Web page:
In these tough times, everyone is using the internet to watch videos online since there is often nothing better to do. However, if you do not need to watch a video in the highest resolution available, try to tolerate a slightly lower clarity in order to save some bandwidth for others. Videos like podcast discussions, news shows, and vlogs can arguably be viewed just fine in 480p or 720p.
Jon complains that U2 will start playing when he puts down his phone and gets into the car. It's very annoying. Leo suspects that it's the free U2 album that Apple gave to everyone a few years ago. It's called Songs of Innocence and it's probably in iCloud. Apple created a special tool to delete it, he can get it here. But the larger issue is that when he gets rid of it, his Bluetooth audio in his car will just play something else.
Alex wants to start a YouTube channel. Leo says that if he has a smartphone he can hit the ground running. As for video editing, Leo recommends Adobe Premiere Elements. It's under $100. But your phone may also be able to edit the video you shoot. Don't go overboard with gear: start small, and then upgrade your gear as you need to. Lights are important though.
Barry bought a QNap NAS recently and he's a bit frustrated that there isn't a lot of documentation with it for the hardware or software. Leo says that's a common problem as they assume you're an expert if you're looking to use a NAS for a backup. Leo says that YouTube is a great place to learn how to run QNap. There's a QNapTV Channel there.
Ivan's granddaughter would like to capture the screen of an iPad and add visual commentary. Leo says she wants to be a youtube star! Leo says the iPad can't do both. It does have a built-in screen recorder. Then you can record her with a camera and then edit the two together on a computer with a picture in picture option. Another option is an open source program called OBS Studio that can do it in real time on a computer. It's mostly used in making screencasts.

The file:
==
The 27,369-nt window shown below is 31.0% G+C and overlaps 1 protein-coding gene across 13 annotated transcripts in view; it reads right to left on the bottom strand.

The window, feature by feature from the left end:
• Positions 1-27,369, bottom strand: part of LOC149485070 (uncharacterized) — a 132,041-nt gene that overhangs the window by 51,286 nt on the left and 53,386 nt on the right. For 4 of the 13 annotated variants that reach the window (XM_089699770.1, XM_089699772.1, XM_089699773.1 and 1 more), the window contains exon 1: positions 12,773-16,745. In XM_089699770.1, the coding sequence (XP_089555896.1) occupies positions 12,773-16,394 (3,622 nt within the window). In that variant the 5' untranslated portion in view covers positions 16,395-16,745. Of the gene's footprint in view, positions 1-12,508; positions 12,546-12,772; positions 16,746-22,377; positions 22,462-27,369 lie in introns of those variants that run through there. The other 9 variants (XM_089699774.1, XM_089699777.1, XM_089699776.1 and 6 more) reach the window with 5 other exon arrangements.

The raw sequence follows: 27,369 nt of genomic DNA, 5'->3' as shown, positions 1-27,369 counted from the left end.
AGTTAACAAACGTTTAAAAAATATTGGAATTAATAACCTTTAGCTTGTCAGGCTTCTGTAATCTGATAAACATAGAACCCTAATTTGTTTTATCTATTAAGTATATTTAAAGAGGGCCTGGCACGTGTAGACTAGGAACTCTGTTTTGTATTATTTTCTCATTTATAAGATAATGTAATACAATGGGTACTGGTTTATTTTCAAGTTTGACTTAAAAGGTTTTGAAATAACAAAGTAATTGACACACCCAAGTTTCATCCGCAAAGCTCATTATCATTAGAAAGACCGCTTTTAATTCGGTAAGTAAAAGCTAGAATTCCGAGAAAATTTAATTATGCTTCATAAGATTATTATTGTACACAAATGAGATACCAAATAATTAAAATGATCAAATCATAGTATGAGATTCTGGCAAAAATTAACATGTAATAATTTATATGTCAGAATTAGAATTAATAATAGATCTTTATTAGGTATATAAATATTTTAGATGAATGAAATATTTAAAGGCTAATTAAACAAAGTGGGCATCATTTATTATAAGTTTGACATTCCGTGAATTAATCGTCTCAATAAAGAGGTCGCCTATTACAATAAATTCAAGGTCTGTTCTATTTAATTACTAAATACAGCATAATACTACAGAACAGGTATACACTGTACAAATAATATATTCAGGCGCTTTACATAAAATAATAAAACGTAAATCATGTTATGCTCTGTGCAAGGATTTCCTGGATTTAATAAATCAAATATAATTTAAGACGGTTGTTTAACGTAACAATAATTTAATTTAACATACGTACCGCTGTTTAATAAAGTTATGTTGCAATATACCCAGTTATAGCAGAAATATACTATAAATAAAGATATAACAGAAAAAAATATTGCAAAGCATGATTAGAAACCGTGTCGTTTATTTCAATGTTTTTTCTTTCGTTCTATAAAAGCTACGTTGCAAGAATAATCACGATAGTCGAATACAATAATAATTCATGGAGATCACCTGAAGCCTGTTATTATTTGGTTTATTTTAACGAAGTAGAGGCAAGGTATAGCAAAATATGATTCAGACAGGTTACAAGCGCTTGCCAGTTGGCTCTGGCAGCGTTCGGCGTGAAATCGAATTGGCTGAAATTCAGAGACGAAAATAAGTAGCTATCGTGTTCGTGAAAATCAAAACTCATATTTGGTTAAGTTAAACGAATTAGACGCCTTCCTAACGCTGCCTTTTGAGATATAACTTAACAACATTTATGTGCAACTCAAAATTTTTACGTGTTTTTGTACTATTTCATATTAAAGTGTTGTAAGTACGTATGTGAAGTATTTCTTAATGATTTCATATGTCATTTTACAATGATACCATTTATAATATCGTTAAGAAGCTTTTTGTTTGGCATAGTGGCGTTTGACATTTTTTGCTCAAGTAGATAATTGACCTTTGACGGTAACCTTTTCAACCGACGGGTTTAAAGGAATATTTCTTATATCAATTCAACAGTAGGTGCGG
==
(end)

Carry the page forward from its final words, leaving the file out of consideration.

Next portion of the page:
Al says he's been watching Smarter Every Day on YouTube and he has learned about click farms that are designed to create bogus views and clicks on YouTube to not only earn ad revenue but to skew the recommendation engine to drive videos that wouldn't normally be recommended. Leo says that YouTube really needs to address this by 1) getting rid of comments, and 2) getting rid of the recommendation engine.
The latest news about YouTube is that the federal government is investigating the streaming video portal for violation of provisions of the Child Online Privacy Act. The problems are in the recommendation engine, which veers to strange videos, even in the YouTube Kids channel. Numerous complaints to the Federal Trade Commission questions if YouTube is collecting data on kids under 13.
Google is out on the Eastern Seaboard and the West Coast. NEST, Gmail and YouTube users are reporting that their devices are knocked out as well. Leo wonders what life would be like if Google didn't come back for a month or more.
Mike watches YouTube off his laptop and he keeps getting popups requiring him to log into his Google account to watch videos. What gives? Leo says that Google is starting to get restrictive on some content, and it may be that you have to log into YouTube in order to view sensitive or explicit videos. That doesn't mean anything other than topics that aren't advertiser-friendly. Leo also says it enables Google to collect data on you, so they can monetize it. Get ready, that's the future.
Ron is having issues with YouTube when he's using uBlock Origin ad blocker. Leo says that uBlock is the best AdBlocker out there, but it's possible that it may be set to block youtube. Look in the settings, it's highly configurable, so if you don't want to blanket unlock the entire site.